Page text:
Professor Nathan Vytialingam Advisor, Malaysian Healthy Ageing Society (MHAS)
As human beings, we welcome and even crave closeness with other people, especially that special someone we are blessed to spend our lives with. As we grow older, this desire to be close to our partner often intensifies, and the presence of children, in-laws and, later, grandchildren often only reinforces the love we feel for that special person.
We catch up with Professor Nathan Vytialingam, an advisor for the Malaysian Healthy Ageing Society (MHAS), after he gave a talk on the subject at the Empowering the Elderly seminar earlier this May. He had many enlightening things to share on how the elderly can still enjoy a fulfilling life of love and passion in their golden years.
Tip #1: Love ourselves first, before we love other people.
Normal ageing can bring about physical changes that affect our perception about ourselves. Where there was once a crowning glory of hair is now a bald pate, for example. Some of us may feel that we are no longer as attractive as before when wrinkles begin to show and our body no longer feels as youthful as in the past.
Prof Vytialingam assured us that, often, our perception that we are no longer attractive is all in our mind. After all, we are still the same people that our partner fell in love with!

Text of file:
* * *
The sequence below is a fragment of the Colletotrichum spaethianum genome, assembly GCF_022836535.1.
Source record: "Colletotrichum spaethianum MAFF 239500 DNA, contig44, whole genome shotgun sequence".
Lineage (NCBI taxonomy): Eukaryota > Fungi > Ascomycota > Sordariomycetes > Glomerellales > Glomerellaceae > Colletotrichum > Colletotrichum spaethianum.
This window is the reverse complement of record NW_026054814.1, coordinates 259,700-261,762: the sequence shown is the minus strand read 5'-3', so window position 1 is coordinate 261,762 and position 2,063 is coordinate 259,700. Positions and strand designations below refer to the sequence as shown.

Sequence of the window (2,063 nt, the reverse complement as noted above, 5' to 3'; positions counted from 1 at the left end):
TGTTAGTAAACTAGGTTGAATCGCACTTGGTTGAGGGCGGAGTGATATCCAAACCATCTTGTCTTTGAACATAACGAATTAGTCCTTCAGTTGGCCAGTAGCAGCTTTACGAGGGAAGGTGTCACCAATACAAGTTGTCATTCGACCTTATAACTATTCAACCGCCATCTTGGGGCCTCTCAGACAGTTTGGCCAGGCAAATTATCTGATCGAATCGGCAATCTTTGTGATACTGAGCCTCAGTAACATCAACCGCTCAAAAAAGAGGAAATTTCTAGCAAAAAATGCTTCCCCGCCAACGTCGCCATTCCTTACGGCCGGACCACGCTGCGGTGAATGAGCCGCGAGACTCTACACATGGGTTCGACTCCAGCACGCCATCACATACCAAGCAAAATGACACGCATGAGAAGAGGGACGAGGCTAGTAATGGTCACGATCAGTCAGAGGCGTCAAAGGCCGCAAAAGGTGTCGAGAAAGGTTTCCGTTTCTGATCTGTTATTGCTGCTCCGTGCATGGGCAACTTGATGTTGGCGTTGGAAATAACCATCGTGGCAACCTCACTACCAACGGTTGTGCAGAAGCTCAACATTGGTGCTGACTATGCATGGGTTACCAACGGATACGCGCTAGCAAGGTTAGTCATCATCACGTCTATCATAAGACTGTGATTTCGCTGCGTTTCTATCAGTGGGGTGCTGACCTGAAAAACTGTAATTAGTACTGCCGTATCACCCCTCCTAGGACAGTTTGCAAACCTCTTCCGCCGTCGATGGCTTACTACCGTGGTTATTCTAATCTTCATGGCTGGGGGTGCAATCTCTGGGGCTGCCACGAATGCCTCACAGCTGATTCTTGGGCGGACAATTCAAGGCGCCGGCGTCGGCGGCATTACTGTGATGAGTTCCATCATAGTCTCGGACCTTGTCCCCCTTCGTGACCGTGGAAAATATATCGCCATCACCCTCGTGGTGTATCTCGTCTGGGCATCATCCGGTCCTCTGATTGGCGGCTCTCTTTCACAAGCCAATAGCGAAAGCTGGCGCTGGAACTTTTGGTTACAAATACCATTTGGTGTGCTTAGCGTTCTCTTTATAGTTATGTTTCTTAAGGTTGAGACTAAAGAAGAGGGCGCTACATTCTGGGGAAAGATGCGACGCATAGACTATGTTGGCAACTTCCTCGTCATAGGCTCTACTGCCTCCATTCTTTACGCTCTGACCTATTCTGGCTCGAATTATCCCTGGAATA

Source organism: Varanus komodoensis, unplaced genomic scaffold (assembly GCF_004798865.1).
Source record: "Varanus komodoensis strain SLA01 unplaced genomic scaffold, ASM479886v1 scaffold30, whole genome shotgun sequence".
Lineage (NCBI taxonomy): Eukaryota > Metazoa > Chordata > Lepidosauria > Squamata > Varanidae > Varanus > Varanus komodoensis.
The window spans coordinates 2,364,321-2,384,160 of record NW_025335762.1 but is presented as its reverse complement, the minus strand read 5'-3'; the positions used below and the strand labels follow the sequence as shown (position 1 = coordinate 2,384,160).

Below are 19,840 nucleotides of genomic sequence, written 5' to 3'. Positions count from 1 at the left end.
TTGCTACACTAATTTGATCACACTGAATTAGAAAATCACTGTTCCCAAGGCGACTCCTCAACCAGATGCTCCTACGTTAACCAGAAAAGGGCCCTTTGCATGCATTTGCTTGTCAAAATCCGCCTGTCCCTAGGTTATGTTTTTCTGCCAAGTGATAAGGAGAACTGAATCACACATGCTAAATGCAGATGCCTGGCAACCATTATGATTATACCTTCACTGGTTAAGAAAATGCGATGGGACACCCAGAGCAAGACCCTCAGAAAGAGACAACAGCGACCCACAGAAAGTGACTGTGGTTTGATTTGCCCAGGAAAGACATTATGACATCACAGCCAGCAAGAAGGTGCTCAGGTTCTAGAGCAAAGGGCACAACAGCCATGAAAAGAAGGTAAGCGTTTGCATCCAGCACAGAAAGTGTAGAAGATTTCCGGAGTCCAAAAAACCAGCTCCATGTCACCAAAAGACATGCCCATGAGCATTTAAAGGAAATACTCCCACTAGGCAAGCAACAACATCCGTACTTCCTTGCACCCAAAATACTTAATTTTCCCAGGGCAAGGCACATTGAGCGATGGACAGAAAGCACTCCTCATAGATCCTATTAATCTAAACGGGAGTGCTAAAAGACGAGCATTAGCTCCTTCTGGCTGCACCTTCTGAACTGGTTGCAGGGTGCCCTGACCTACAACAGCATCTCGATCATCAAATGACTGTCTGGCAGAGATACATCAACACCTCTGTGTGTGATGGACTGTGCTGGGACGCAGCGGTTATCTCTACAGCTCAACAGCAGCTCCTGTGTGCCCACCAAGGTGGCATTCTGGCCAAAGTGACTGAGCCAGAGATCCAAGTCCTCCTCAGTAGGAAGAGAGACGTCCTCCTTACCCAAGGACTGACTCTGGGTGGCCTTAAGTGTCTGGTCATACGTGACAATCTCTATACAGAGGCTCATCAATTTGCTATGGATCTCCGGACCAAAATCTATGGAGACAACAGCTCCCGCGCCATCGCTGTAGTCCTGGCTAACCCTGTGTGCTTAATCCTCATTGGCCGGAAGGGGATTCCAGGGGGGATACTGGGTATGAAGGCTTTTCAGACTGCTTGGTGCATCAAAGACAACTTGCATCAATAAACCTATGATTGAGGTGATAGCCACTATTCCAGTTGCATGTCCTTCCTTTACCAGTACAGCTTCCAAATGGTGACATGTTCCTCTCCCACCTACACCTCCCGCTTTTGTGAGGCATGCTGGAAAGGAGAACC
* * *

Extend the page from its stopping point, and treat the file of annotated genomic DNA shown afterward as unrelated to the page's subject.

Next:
However, this lack of self-esteem can affect our love life. It is, therefore, important to find ways to boost our self-esteem. Try these:
- Find joy in being older and wiser. Accept that we are more emotionally prepared to explore new hobbies, seek new life experiences and handle difficult decisions. Our life experiences have shaped and strengthened our relationship with our partner, and it has never been better.
- Accept that physical changes are an inevitable part of ageing. Focus instead on how we can still look and feel good with various fashion, hairstyles, etc.
- Participate in organisations or groups consisting of other people our age, either in real life and/or online. Studies found that social interactions can help boost our confidence and make us realise that there is still much in life for us to look forward to and enjoy.
- If we still find it hard to feel confident about our looks, talk to a counsellor. The very act of confiding our insecurities will lift a great weight off our shoulders, and the counsellor will have useful insight on how to further boost our confidence in our appearance and attractiveness.
Tip #2: Seek medical attention when problems arise.
The physical changes that come with ageing can affect our ability to perform intimate acts. Common examples of such changes are erectile dysfunction, which prevents sexual intercourse from taking place, and changes in the vagina, which can make sexual intercourse uncomfortable or even painful.
Prof Vytialingam said that many couples facing these issues usually seek traditional remedies when there is little evidence to demonstrate that these remedies work. Actually, there are already solutions and treatments that can help address these problems, available either by prescription or at the pharmacy – all couples facing such issues need to do is to seek advice from a doctor.
Of course, not every doctor feels comfortable about addressing an elderly couple’s sexual problems, especially if they are young or shy. If we encounter such a doctor, don’t let that discourage us. “We can always visit another doctor,” suggested Prof Vytialingam, “until we find one that we are comfortable with.”